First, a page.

SPECTRAL BODIES AND UNCANNY EFFECTS forms of labor are materially present despite engaging various levels of visibility, in the textual body of the film. In this case, the Thai source is materially present in its remake through the figure of the Asian ghost in terms of its visual impact, its role in the narrative in relation to aspirations of mobility, and its numerous material incarnations via multiple modes of mediation — photographic, cinematic and digital media. The most obvious trace of spectralized labor is embodied in the hyper-visible “alien” body of the Japanese ghost, as it alludes to the fact that Shutter is a remake of an Asian horror film. Many American filmgoers are now familiar with the thematic and visual motif of the palefaced Asian ghost with long, jet-black hair and glaring, bloodshot eyes, thanks to its multiple iterations in Hollywood remakes of Asian horror films, such as The Ring and The Grudge, as well as more “domesticated” versions of the ghost, such as The Uninvited (2009) and The Eye (2008). This figure of the Asian ghost has been made legible to U.S. audiences, and thereby bankable (at least according to the logic of Hollywood executives). Despite this visual and thematic familiarity that depends on a spectator’s knowledge of the generic conventions of Asian horror films, the figure of the ghost is still unsettling, or uncanny, in its assumed ontological alterity, which is often accentuated by audiovisual cues, such as disjunctive editing and discordant sounds. Moreover, the uncanny effect generated by the appearance of the Asian ghost is amplified by its cultural otherness in the eyes of American audiences. Despite the cross-cultural translatability and global currency of the image of the Asian ghost (if not the culturally specific emotions and responses evoked by ghosts that range from fear, horror, and guilt to nostalgia, sadness, and even affection), its ethnic iconicity points to its Asian origins and “anchors” the film to the region of Asia, albeit in a different national context. The ghost also functions as a major narrative force by embodying aspirations of global mobility, or rather, the tragedy of those who cannot achieve it. In contrast to the young American couple who enjoys economic and geographical mobility, Megumi is immobilized in the conservative world of Japanese patriarchy, embodied by her 14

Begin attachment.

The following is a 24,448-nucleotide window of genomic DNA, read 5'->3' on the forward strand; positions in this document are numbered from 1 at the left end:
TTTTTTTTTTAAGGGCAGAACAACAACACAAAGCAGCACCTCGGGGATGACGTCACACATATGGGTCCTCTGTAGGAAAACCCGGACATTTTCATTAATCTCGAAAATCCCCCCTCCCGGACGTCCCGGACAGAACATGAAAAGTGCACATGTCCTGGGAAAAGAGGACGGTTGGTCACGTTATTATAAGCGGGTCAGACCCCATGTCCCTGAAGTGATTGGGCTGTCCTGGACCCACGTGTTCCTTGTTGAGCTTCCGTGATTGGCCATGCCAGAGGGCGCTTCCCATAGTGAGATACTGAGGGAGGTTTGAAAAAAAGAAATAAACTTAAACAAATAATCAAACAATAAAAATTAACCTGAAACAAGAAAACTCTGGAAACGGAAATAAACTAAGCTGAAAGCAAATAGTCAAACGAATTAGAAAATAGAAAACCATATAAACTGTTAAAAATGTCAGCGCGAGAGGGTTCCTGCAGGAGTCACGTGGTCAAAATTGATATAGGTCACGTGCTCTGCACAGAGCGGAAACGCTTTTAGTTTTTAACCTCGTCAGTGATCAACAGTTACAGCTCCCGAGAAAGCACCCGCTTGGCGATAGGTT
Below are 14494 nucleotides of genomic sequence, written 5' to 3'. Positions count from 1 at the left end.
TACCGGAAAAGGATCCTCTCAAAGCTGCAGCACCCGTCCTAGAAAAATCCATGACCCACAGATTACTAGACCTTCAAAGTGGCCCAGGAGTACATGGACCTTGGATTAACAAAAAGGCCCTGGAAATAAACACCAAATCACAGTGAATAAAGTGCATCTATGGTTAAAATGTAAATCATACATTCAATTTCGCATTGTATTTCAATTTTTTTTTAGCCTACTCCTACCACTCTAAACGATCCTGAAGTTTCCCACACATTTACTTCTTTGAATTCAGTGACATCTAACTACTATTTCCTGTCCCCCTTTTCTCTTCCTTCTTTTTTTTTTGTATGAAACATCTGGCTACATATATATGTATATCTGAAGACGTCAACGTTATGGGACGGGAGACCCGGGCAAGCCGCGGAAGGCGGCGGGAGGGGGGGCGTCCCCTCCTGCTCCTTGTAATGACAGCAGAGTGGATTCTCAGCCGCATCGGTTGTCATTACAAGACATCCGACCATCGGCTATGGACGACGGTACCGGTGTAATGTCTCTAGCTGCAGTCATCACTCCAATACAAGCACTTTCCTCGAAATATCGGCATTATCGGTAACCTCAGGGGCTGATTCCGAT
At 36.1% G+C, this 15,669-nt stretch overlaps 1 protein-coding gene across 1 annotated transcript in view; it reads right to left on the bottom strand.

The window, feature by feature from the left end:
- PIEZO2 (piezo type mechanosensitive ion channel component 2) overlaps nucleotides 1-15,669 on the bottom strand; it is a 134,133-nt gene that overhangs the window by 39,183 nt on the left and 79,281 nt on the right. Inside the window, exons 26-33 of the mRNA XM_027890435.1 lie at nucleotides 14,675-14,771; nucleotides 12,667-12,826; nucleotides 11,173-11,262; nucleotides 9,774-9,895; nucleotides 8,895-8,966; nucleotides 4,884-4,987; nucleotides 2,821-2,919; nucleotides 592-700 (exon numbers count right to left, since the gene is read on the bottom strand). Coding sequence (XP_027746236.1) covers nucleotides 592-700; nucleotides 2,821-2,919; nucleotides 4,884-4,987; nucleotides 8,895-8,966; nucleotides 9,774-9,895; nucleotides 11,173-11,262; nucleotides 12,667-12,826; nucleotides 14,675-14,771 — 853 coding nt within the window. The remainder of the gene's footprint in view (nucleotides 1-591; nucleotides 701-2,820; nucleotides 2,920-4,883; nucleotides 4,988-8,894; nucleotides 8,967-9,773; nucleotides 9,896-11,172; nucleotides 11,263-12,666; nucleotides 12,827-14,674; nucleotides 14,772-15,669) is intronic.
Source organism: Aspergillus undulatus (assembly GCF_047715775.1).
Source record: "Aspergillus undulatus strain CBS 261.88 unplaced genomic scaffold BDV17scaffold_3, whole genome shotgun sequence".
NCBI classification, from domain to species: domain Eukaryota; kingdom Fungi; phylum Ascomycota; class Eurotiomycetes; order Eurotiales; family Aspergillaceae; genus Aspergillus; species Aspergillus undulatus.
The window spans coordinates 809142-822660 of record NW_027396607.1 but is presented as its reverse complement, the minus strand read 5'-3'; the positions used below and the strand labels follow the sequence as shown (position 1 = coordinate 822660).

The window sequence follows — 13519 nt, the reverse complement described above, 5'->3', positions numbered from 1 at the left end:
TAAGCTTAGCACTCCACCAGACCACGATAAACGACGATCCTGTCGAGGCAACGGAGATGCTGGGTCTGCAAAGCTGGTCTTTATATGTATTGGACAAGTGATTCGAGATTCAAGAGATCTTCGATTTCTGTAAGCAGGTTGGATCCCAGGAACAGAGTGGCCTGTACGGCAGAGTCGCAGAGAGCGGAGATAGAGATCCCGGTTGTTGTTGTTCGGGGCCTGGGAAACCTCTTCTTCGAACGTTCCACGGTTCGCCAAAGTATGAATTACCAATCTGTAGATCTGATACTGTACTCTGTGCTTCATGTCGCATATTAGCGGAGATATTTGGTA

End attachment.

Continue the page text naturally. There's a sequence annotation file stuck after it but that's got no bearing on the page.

traditionally-minded father, and can only aspire to cosmopolitan mobility through her job as translator at a globally-minded company called “Tokyo Global Koukoku” and through her relationship with a young American photographer. In the case of this film, a marked contradiction exists between its narrative, which alludes to the necessity to address past wrongdoings, and the production history which creates its own ghosts. Whereas the remake is ostensibly untroubled by its ghostly double — the previously released Thai version— the American couple is haunted by Megumi’s ghost, and this haunting cuts short their privileged cosmopolitan life and their marriage. And while cosmopolitan anxieties are repressed in the production history of the remake, they are made hyper-visible in its narrative through the repeated appearance of Megumi’s ghost. Megumi’s ghostly body is a physical incarnation of not only cosmopolitan anxieties, but also anxieties surrounding the constant regeneration of “spectre-like” doubles that are enabled by the reproductive qualities of the photographic medium and further enhanced and facilitated through its digitization. Megumi achieves an uncanny level of physical mobility after her death via photographs, which is her medium of communication, embodiment and transportation. Her ghost can convey messages through material traces in photographs, exert physical force by manipulating cameras, and further, enjoys not only ontological mobility between the states of being alive or dead, but also geographical mobility between Japan and the U.S. Therefore, Megumi’s ghostly body is closely associated with the materiality of a photograph, which enables it to